On June 1, the Second Circuit in Tilton et al. v. SEC, No. 15-2103 (2d. Cir. Jun. 1, 2016), echoed recent Seventh and D.C. Circuit decisions (respectively, Bebo v. SEC, No. 15-1511 (7th Cir. Aug. 24, 2015), cert. denied, 136 S. Ct. 1500 (Mar. 28, 2016), and Jarkesy v. SEC, No. 14-5196 (D.C. Cir. Sept. 29, 2015)) in finding that constitutional or other challenges to SEC proceedings cannot go forward in court until the administrative proceeding ends; review can only be sought as an appeal from a final decision by the Commission. The Second Circuit’s decision in Tilton creates unanimity among the circuit courts that have addressed the issue to date, although, as we previously reported, the Eleventh Circuit is likely to rule on the issue sometime this year in Hill v. SEC, No. 15-12831. Unless the Eleventh Circuit bucks this trend and creates a circuit split, it now looks unlikely that the Supreme Court will weigh in on this issue (particularly because the Supreme Court previously denied a petition to review the Seventh Circuit’s decision in Bebo).

In Tilton, a three-judge panel of the Second Circuit decided (2-1) an appeal from a Southern District of New York decision in a case that Lynn Tilton, former CEO of Patriarch Partners, commenced two days after the SEC filed an administrative proceeding alleging that her firm hid poor performances of assets in the funds it managed and collected excessive management fees. Tilton challenged the constitutionality of the SEC proceeding on the theory that the SEC’s administrative law judges are not appointed in accordance with Appointments Clause of the Constitution and therefore lack authority to adjudicate. The Second Circuit upheld the Southern District’s decision that it did not have jurisdiction to hear this challenge while the administrative case was still pending, ruling that the constitutional challenge must first be raised in the context of the SEC proceeding and only once the Commission has issued a final decision can it then be appealed to a district court.

The Second Circuit based its decision, as did the Seventh and D.C. Circuits, on a set of factors which the Supreme Court identified in a 1994 case, Thunder Basin Coal Co. v. Reich, 510 U.S. 200 (1994), to determine whether a statutory scheme allows a party to seek parallel review of an administrative proceeding in district court. The Second Circuit found that the SEC’s scheme of administrative and judicial review “implicitly precluded federal district court jurisdiction.” Applying the Thunder Basin factors, the court reasoned that Tilton could not seek review in federal court because she was able to obtain meaningful review of the question at hand through administrative channels; the question was not “wholly collateral” to the proceeding but rather a “procedurally intertwined” affirmative defense; and the claim was not outside the agency’s expertise, though this last determination was a “close question.” The dissent objected that the majority’s application of the Thunder Basin factors stripped them of their meaning. Judge Droney also dissented from the majority’s treatment of the Supreme Court’s decision in Free Enterprise Fund v. Public Co. Accounting Oversight Board, which found that requiring plaintiffs to wait until they are sanctioned before challenging the authority of adjudicators under the Appointments Clause would provide no meaningful avenue of relief, calling it “virtually indistinguishable” from the present case. 561 U.S. 477 (2010).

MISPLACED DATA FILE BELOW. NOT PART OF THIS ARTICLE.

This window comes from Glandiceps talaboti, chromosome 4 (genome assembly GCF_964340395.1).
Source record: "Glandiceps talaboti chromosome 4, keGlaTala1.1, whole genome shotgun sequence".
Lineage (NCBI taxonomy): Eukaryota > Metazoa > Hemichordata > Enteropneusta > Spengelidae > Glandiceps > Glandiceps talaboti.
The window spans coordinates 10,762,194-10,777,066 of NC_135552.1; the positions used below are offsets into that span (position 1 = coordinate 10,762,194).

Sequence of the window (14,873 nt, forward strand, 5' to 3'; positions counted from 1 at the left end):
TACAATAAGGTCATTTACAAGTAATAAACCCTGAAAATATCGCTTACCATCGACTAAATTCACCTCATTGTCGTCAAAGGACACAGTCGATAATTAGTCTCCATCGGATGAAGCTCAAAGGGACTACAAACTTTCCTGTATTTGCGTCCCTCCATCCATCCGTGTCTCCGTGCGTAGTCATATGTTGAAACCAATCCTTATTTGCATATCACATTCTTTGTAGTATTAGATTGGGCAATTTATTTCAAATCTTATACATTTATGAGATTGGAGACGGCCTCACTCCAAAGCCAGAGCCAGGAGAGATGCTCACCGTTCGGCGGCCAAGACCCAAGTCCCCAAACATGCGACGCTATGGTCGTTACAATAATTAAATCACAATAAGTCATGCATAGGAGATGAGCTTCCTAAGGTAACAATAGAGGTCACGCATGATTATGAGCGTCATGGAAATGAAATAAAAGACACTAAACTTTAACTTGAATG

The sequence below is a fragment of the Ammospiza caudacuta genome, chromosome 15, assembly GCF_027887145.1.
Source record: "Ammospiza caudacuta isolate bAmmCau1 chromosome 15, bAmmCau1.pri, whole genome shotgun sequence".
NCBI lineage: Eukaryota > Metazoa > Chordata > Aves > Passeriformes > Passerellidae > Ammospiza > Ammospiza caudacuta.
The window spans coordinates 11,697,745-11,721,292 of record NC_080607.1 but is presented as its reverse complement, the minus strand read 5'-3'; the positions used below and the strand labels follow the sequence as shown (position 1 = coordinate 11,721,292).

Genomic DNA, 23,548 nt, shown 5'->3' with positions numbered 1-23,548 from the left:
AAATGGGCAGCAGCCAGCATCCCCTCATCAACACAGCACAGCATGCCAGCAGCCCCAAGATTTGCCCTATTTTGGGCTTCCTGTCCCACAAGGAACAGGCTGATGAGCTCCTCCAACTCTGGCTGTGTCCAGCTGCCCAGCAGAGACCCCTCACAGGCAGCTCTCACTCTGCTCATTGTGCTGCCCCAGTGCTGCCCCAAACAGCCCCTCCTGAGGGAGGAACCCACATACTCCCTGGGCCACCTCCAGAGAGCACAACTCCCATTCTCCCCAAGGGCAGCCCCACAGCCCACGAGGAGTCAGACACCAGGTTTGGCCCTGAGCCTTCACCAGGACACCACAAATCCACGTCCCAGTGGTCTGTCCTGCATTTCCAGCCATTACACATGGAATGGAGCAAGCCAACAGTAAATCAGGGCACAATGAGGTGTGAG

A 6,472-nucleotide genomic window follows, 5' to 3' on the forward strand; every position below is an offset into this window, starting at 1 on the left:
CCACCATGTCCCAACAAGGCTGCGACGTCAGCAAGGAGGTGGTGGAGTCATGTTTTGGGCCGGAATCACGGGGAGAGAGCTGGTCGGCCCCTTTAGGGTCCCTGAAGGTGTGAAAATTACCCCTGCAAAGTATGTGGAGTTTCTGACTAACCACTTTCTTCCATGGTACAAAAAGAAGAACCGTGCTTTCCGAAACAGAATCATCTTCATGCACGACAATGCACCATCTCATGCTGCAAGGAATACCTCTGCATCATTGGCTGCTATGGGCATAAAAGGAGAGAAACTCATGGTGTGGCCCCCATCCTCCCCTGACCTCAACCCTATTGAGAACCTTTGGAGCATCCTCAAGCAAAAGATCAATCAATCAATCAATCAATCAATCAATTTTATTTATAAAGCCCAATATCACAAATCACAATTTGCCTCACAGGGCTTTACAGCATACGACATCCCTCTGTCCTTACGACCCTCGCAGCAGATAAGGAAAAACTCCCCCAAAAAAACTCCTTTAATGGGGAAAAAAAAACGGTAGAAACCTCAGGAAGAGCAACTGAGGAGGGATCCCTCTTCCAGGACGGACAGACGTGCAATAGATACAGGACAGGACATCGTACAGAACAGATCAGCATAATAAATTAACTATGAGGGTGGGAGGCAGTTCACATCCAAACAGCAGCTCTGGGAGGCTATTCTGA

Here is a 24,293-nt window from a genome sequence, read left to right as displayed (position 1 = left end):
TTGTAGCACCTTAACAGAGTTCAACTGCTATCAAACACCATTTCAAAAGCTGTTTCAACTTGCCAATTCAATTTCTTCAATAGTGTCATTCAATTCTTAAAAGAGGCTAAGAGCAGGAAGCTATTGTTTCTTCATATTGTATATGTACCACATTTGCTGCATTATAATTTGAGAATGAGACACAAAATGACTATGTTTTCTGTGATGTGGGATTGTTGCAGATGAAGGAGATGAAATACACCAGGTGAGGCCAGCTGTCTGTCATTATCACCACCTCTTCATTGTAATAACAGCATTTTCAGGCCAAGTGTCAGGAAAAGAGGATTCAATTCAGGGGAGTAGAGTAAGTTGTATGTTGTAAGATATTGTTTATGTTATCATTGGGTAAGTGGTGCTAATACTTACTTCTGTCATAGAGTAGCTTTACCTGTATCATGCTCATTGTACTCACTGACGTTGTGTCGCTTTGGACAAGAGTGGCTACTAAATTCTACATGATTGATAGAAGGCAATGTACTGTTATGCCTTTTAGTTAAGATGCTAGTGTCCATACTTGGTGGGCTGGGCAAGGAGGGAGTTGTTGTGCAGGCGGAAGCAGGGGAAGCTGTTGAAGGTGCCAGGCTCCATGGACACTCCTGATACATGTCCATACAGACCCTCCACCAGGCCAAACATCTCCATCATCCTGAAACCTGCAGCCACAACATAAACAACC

The result of the decision is that Tilton’s challenge must be reviewed in the first instance by the very judges whose legitimacy she challenges. The SEC has increasingly pursued fraud cases in-house rather than in federal courts since the Dodd-Frank Wall Street Reform and Consumer Protection Act of 2010 granted it that power. But SEC administrative enforcement proceedings lack several protections and advantages of civil courts: there is limited discovery, the Federal Rules of Evidence do not apply, and SEC proceedings arguably do not offer adjudication by a neutral arbiter (or a jury). The likely outcome of decisions in an SEC forum is statistically clear: the SEC prevails in a significantly greater majority of cases it pursues in-house than in federal courts. Although in Tilton the Second Circuit decided a threshold jurisdictional issue and did not reach the constitutionality of the SEC’s use of administrative law judges, its rejection of a party’s ability to seek parallel review of the constitutionality of SEC proceedings means that respondents in SEC enforcement actions must endure the entirety of often lengthy proceedings before challenging their legitimacy. As many SEC enforcement proceedings settle or otherwise resolve before final judgment, Tilton’s effect is to insulate the majority of SEC administrative proceedings from constitutional scrutiny.